My favorite book is Kahlil Gibrans, "The Prophet." Every time I read the beautiful words of that book, it's comforting and inspiring to me. It's very spiritual. One of the parts of the book that has always really spoken to my heart is this:
And a woman spoke, saying, "Tell us of Pain." And he said: Your pain is the breaking of the shell that encloses your understanding. Even as the stone of the fruit must break, that its heart may stand in the sun, so must you know pain. And could you keep your heart in wonder at the daily miracles of your life, your pain would not seem less wondrous than your joy; And you would accept the seasons of your heart, even as you have always accepted the seasons that pass over your fields.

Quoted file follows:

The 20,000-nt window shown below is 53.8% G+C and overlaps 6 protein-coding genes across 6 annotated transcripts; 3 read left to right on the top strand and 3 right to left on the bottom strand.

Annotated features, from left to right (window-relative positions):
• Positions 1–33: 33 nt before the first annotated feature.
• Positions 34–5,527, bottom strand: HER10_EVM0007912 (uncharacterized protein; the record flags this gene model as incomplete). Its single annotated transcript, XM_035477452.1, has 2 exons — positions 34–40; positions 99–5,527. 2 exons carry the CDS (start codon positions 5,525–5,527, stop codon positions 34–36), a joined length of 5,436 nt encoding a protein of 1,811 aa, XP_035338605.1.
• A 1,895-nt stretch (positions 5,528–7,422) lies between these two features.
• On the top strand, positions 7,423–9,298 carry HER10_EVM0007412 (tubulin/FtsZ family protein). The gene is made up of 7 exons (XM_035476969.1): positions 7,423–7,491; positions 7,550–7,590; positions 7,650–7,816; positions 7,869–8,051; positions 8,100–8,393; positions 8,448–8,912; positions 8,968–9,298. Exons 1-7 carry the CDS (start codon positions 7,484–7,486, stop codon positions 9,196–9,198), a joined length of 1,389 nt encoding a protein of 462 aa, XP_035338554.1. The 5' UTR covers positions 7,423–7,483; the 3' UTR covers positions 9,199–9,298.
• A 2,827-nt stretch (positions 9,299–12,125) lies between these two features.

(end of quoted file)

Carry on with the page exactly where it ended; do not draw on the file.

And while it's made sense to me on more than one occasion, it sure seems fitting for right now too. So many difficult and sad things and so many wonderful happy things, all mixed together.
But tonight, everyone is tucked away warmly and safely, they are all fed and resting. I can sleep knowing I've done what I can and tomorrow I will wake and give everything I have all over again.
Maybe the sun will come back out for a little while.